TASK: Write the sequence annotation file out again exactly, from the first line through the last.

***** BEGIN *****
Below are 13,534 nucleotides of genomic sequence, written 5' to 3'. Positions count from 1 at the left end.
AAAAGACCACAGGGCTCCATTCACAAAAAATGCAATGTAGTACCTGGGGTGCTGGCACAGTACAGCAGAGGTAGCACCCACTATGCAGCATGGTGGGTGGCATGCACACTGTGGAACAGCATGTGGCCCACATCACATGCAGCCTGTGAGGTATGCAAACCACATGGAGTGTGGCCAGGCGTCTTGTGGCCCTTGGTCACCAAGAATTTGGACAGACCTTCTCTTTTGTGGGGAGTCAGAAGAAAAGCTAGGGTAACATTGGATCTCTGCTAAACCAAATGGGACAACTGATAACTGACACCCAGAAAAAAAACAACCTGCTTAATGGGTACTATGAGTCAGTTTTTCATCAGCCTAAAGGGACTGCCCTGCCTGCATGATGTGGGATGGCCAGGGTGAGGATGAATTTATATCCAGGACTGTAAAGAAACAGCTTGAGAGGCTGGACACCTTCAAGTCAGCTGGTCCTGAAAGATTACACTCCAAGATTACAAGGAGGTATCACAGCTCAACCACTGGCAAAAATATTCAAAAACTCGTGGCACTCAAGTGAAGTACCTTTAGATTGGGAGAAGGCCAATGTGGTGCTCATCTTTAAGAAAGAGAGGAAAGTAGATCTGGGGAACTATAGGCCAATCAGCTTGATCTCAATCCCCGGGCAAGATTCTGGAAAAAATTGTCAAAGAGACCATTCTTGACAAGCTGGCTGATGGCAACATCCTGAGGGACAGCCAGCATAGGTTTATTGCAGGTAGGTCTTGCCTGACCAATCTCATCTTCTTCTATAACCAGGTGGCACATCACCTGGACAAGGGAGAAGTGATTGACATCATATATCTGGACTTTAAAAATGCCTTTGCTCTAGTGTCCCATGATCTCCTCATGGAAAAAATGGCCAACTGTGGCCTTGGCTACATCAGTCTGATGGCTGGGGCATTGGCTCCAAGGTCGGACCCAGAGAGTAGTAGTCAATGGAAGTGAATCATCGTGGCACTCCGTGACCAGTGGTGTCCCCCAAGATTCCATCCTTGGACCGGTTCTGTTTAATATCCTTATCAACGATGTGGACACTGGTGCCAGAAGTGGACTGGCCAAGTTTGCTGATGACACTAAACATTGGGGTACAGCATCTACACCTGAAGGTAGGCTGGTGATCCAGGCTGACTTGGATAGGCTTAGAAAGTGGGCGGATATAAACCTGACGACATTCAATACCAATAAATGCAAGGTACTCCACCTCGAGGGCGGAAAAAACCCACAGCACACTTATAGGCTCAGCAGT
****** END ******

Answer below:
Below are 13,534 nucleotides of genomic sequence, written 5' to 3'. Positions count from 1 at the left end.
AAAAGACCACAGGGCTCCATTCACAAAAAATGCAATGTAGTACCTGGGGTGCTGGCACAGTACAGCAGAGGTAGCACCCACTATGCAGCATGGTGGGTGGCATGCACACTGTGGAACAGCATGTGGCCCACATCACATGCAGCCTGTGAGGTATGCAAACCACATGGAGTGTGGCCAGGCGTCTTGTGGCCCTTGGTCACCAAGAATTTGGACAGACCTTCTCTTTTGTGGGGAGTCAGAAGAAAAGCTAGGGTAACATTGGATCTCTGCTAAACCAAATGGGACAACTGATAACTGACACCCAGAAAAAAAACAACCTGCTTAATGGGTACTATGAGTCAGTTTTTCATCAGCCTAAAGGGACTGCCCTGCCTGCATGATGTGGGATGGCCAGGGTGAGGATGAATTTATATCCAGGACTGTAAAGAAACAGCTTGAGAGGCTGGACACCTTCAAGTCAGCTGGTCCTGAAAGATTACACTCCAAGATTACAAGGAGGTATCACAGCTCAACCACTGGCAAAAATATTCAAAAACTCGTGGCACTCAAGTGAAGTACCTTTAGATTGGGAGAAGGCCAATGTGGTGCTCATCTTTAAGAAAGAGAGGAAAGTAGATCTGGGGAACTATAGGCCAATCAGCTTGATCTCAATCCCCGGGCAAGATTCTGGAAAAAATTGTCAAAGAGACCATTCTTGACAAGCTGGCTGATGGCAACATCCTGAGGGACAGCCAGCATAGGTTTATTGCAGGTAGGTCTTGCCTGACCAATCTCATCTTCTTCTATAACCAGGTGGCACATCACCTGGACAAGGGAGAAGTGATTGACATCATATATCTGGACTTTAAAAATGCCTTTGCTCTAGTGTCCCATGATCTCCTCATGGAAAAAATGGCCAACTGTGGCCTTGGCTACATCAGTCTGATGGCTGGGGCATTGGCTCCAAGGTCGGACCCAGAGAGTAGTAGTCAATGGAAGTGAATCATCGTGGCACTCCGTGACCAGTGGTGTCCCCCAAGATTCCATCCTTGGACCGGTTCTGTTTAATATCCTTATCAACGATGTGGACACTGGTGCCAGAAGTGGACTGGCCAAGTTTGCTGATGACACTAAACATTGGGGTACAGCATCTACACCTGAAGGTAGGCTGGTGATCCAGGCTGACTTGGATAGGCTTAGAAAGTGGGCGGATATAAACCTGACGACATTCAATACCAATAAATGCAAGGTACTCCACCTCGAGGGCGGAAAAAACCCACAGCACACTTATAGGCTCAGCAGT